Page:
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Low-Volume High-Intensity Interval Training in a Gym Setting Improves Cardio-Metabolic and Psychological Health.

Shepherd SO, Wilson OJ, Taylor AS, Thøgersen-Ntoumani C, Adlan AM, Wagenmakers AJ, Shaw CS - PLoS ONE (2015)

Bottom Line: It is currently unclear how HIT can be applied effectively in a real-world environment.HIT also induced beneficial effects on health perceptions, positive and negative affect, and subjective vitality (p<0.05).With a reduced time commitment and greater adherence than MICT, HIT offers a viable and effective exercise strategy to target the growing incidence of metabolic disease and psychological ill-being associated with physical inactivity.

View Article: PubMed Central - PubMed

Affiliation: Research Institute for Sport & Exercise Sciences (RISES), Liverpool John Moores University, Liverpool, United Kingdom.

ABSTRACT

Background: Within a controlled laboratory environment, high-intensity interval training (HIT) elicits similar cardiovascular and metabolic benefits as traditional moderate-intensity continuous training (MICT). It is currently unclear how HIT can be applied effectively in a real-world environment.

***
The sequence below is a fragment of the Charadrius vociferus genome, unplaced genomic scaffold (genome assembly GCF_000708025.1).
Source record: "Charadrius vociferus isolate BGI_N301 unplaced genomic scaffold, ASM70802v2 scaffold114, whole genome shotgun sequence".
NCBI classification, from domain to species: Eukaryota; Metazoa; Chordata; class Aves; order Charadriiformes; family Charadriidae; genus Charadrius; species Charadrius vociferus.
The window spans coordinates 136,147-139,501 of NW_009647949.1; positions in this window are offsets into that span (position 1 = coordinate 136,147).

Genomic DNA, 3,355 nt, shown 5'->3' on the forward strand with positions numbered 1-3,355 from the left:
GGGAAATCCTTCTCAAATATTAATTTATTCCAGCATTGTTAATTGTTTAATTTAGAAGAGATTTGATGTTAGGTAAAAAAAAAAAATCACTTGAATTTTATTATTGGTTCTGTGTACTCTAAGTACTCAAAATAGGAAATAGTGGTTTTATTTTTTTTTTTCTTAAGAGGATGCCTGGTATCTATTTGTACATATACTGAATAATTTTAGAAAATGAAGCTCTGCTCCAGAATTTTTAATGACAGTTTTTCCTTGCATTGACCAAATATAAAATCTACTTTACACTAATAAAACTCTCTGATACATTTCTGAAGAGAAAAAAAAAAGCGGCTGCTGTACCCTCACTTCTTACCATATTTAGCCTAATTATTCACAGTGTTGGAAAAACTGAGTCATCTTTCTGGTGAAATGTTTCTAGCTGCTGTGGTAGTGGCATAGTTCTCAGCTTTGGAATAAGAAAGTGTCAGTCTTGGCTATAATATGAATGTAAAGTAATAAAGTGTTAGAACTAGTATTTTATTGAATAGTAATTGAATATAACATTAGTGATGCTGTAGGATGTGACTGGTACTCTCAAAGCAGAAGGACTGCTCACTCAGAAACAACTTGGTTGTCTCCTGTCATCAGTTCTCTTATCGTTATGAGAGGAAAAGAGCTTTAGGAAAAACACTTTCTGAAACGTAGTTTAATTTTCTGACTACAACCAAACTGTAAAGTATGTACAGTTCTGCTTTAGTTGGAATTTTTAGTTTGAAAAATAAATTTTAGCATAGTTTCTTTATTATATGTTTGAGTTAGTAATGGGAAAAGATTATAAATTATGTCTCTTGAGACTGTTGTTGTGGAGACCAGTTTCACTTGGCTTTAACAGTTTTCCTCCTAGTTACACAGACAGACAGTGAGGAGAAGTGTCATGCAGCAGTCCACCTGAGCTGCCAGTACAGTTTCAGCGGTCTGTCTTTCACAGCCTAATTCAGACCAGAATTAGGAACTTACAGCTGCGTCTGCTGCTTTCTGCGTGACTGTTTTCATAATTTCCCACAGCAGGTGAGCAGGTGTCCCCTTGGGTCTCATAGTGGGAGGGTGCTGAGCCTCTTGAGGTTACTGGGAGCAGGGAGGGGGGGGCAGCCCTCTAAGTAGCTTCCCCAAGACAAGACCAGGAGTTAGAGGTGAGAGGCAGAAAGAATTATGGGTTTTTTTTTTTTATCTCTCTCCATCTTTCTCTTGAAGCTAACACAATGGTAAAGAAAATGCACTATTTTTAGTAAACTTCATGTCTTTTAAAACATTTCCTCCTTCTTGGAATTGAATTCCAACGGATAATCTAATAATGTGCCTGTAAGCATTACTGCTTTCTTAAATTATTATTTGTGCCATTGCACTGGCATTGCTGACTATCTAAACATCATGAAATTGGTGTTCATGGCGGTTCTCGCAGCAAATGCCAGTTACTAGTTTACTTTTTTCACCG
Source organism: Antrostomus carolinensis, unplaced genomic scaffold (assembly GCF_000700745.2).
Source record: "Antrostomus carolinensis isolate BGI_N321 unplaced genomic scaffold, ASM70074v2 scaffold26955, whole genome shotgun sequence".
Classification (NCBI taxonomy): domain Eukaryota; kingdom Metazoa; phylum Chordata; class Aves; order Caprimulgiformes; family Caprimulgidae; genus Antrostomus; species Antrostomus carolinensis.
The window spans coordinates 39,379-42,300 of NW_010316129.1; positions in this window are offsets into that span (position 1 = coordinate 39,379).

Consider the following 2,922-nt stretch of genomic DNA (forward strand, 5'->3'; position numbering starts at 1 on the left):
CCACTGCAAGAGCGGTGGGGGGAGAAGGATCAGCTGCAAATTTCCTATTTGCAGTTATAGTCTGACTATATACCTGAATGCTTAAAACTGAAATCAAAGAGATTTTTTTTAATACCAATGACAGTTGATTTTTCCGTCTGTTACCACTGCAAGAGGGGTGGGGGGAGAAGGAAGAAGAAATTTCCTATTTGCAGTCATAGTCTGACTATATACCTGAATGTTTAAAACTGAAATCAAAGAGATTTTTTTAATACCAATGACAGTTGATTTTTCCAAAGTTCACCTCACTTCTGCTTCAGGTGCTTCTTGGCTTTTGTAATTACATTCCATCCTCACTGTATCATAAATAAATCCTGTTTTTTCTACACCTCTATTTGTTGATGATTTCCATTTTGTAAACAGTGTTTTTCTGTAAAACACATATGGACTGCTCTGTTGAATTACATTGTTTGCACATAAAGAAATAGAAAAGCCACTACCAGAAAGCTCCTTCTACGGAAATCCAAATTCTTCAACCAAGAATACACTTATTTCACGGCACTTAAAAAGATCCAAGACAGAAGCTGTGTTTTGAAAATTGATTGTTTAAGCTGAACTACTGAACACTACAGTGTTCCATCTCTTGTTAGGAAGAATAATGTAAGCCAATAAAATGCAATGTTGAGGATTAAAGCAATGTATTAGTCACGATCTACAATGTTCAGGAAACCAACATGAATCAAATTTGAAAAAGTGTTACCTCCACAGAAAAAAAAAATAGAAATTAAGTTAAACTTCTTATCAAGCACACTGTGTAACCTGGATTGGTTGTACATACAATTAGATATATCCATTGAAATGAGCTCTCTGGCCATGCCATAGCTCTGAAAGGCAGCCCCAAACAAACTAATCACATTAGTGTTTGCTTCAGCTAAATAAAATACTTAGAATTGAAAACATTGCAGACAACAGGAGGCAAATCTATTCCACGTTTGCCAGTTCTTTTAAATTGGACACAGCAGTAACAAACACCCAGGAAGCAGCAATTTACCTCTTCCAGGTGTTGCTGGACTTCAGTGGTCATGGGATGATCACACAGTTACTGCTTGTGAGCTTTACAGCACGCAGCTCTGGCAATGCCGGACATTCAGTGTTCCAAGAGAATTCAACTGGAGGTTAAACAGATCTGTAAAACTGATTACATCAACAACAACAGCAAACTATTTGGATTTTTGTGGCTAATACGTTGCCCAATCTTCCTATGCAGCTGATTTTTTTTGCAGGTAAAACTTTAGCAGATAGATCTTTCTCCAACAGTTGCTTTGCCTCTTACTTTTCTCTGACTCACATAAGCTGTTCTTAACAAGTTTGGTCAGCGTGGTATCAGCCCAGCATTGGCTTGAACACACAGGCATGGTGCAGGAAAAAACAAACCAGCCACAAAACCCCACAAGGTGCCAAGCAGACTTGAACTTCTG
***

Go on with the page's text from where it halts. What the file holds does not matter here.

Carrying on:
Purpose: To investigate the hypothesis that 10 weeks of HIT, performed in an instructor-led, group-based gym setting, elicits improvements in aerobic capacity (VO2max), cardio-metabolic risk and psychological health which are comparable to MICT.

Methods: Ninety physically inactive volunteers (42±11 y, 27.7±4.8 kg.m-2) were randomly assigned to HIT or MICT group exercise classes. HIT consisted of repeated sprints (15-60 seconds, >90% HRmax) interspersed with periods of recovery cycling (≤25 min.session-1, 3 sessions.week-1). MICT participants performed continuous cycling (~70% HRmax, 30-45 min.session-1, 5 sessions.week-1). VO2max, markers of cardio-metabolic risk, and psychological health were assessed pre and post-intervention.

Results: Mean weekly training time was 55±10 (HIT) and 128±44 min (MICT) (p<0.05), with greater adherence to HIT (83±14% vs. 61±15% prescribed sessions attended, respectively; p<0.05). HIT improved VO2max, insulin sensitivity, reduced abdominal fat mass, and induced favourable changes in blood lipids (p<0.05). HIT also induced beneficial effects on health perceptions, positive and negative affect, and subjective vitality (p<0.05). No difference between HIT and MICT was seen for any of these variables.

Conclusions: HIT performed in a real-world gym setting improves cardio-metabolic risk factors and psychological health in physically inactive adults. With a reduced time commitment and greater adherence than MICT, HIT offers a viable and effective exercise strategy to target the growing incidence of metabolic disease and psychological ill-being associated with physical inactivity.

No MeSH data available.


Related in: MedlinePlus